i have seen the first kid with a ngage yesterday. here in germany you can get it for 1 ยค with a 2 year contract for a provider. a gba would be cheaper in the long run, but these kids don't care Wink

(http://www.wannawork.de) - Will work for food
(http://tvbrowser.org) - Java EPG
Offline tortoise

Junior Member




<3 Shmups


« Reply #8 - Posted 2003-10-12 18:39:07 »

The N-Gage just blows my mind. It really does. How on earth did that thing get to production? Does anyone at Nokia play games?

A vertical screen is horrible! Puzzlers and shooters (two great genres to be sure) are about the only games that can benefit from a vertical screen. Most games need more horizontal room than vertical, and games like platformers suffer greatly without it (just look at the reviews for N-Gage's Sonic).

The only launch game I've seen with an even remotely good review is Monkey Ball. A game I've already played plenty on the Cube and is available for the GameBoy. Tomb Raider? Pandemonium? Tony Hawk? A great way to launch a new system is with a bunch of 7 year old games Smiley

Then the whole swapping games business...

I'm all for a powerful portable, Java capable at that. But man Nokia, the details are important! I think the N-Gage may break records for flopping so fast. Even if they fix the things they can fix (like the game lineup) the hardware faults aren't going anywhere.
Offline William

Junior Member




No Exit


« Reply #9 - Posted 2003-10-12 20:12:34 »

This may be bad news for Nokia but good news for Java on the cell phone.

Java already owns the market for the kind of cell phone games that people do play but, as far as I know, all the games released on game cards for the N-Gage were written in C++.

This was supposed to be the moment when 'serious games' written in C++ set a new standard for cell phone games and stole the market from Java. Well, it seems J2ME game programming skills will be valuable for some time still Smiley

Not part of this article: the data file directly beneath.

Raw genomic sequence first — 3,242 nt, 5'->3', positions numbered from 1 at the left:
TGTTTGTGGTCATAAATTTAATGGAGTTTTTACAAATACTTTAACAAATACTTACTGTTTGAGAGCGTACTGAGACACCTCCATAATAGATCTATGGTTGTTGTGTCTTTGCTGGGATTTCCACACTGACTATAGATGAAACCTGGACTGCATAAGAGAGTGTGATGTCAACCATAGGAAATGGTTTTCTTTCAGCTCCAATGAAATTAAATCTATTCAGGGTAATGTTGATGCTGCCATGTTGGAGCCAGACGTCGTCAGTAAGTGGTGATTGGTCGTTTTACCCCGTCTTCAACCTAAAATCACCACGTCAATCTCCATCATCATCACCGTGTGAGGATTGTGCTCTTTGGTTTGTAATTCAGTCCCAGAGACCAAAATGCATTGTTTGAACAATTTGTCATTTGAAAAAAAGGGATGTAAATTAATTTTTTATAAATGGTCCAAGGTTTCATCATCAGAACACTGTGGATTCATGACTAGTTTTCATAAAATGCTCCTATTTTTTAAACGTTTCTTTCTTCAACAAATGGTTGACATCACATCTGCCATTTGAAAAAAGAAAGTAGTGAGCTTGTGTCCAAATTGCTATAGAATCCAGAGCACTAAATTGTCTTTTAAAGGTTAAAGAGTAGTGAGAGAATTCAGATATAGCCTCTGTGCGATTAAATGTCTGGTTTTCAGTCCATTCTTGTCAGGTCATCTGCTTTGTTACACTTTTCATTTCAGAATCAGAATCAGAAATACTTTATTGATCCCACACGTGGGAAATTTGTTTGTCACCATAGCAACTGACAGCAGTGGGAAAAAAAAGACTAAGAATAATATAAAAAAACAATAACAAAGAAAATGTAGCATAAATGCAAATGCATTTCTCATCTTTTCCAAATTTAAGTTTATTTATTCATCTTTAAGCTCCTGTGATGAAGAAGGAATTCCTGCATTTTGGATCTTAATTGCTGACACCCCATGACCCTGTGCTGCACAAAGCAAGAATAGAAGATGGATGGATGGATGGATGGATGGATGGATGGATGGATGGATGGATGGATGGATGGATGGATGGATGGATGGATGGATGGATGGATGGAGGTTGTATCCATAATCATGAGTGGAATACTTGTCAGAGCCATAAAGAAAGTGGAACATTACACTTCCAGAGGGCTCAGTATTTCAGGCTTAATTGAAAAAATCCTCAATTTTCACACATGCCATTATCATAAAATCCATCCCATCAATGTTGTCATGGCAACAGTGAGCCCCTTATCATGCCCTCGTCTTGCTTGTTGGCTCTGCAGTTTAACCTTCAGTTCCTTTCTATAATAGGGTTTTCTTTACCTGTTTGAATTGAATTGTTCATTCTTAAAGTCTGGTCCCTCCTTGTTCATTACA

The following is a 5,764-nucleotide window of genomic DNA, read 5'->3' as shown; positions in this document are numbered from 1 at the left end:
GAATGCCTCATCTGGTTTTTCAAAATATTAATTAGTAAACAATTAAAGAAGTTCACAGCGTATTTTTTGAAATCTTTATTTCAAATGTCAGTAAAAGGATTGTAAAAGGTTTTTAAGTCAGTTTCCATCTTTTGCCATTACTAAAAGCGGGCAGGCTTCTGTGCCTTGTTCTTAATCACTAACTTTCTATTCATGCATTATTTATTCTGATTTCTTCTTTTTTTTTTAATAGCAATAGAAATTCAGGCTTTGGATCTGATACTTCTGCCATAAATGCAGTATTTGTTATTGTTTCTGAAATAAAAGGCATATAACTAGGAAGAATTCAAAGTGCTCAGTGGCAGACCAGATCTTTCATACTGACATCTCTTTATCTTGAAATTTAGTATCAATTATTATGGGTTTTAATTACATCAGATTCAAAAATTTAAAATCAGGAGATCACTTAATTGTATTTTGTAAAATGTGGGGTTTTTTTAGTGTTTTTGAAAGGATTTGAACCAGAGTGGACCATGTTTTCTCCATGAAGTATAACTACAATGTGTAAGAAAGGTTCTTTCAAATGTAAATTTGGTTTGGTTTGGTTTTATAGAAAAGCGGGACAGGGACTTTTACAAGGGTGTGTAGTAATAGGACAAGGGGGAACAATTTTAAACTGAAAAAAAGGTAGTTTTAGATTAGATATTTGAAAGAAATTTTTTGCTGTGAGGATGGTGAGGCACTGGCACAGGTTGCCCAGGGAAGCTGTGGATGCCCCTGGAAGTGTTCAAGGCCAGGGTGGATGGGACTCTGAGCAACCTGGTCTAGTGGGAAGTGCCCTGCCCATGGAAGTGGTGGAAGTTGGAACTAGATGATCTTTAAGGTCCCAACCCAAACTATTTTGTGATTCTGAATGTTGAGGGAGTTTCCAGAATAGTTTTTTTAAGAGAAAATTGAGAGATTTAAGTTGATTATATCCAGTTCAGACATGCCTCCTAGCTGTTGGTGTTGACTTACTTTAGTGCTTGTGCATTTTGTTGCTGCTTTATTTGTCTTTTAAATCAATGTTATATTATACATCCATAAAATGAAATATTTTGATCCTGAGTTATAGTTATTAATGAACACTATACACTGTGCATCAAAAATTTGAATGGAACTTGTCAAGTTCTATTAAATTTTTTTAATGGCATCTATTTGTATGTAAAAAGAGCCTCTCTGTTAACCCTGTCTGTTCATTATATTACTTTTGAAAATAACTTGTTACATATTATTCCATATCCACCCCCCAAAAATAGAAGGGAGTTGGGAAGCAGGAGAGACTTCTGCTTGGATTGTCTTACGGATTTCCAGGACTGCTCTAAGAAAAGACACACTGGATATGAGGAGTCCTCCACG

Games published by our own members! Check 'em out!
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Offline gregorypierce

Senior Member




I come upon thee like the blue screen of death....


« Reply #10 - Posted 2003-10-14 01:57:16 »

It comes down to several key issues:

1) crap ass developer relations. If you've ever tried to actual work with the ngage you know what I mean. They acted like the ngage was the second coming or some new topsecret console and well.... people had better things to do so nokia ended up 'funding' some of the games currently on the platform. Thats a nail in the coffin of any development platform.

2) crap ass hardware design. Nokia made a hardware design that was constantly ridiculed so there was little to no chance that any serious gamer would consider picking one up.

3) crap ass marketing. Nokia didn't even bother to try to penetrate the market in a new way. They just said 'ah we have a product and some money... it will sell'. Oops, sorry it doesn't work that way.

The result - crap ass sales. Many of the people in their target market won't get it because its a terrible phone (which should have been the initial design goal). There are real numbers out there showing that people spend big money on phones and get huge discounts because phone are subsidized by subscription plans - so price wasn't a big deal. The rest of the people who were looking for it to be a good game platform were swayed by review after review calling it a taco, showing its very weak 'first party' offerings and lackluster interest of ANY kind from third parties - many of whom write code in J2ME for mobile devices. Nokia managed to in one fell swoop push the device for the minority of both consumers AND developers.

They'd do well to reevaluate what's important to the platform before relaunching it.... and they WILL relauunch it.

http://www.gregorypierce.com

She builds, she builds oh man
When she links, she links I go crazy
Cause she looks like good code but she's really a hack
I think I'll run upstairs and grab a snack!
Offline tortoise

Junior Member




<3 Shmups


« Reply #11 - Posted 2003-10-14 04:10:24 »

Quote

They just said 'ah we have a product and some money... it will sell'. Oops, sorry it doesn't work that way.


Especially disappointing considering a lot of game hardware upstarts have bombed in the exact same way. Why did Nokia think they were different? The N-Gage is a 3DO that fits in your pocket.

Quote

Many of the people in their target market won't get it because its a terrible phone (which should have been the initial design goal).


I think gaming should have been the primary/only goal. The Gameboy's monopoly has gotta be a tempting thing to get in on, they already sell a lot of phones. But the N-Gage doesn't perform any of its functions well. So it doesn't attract anyone Sad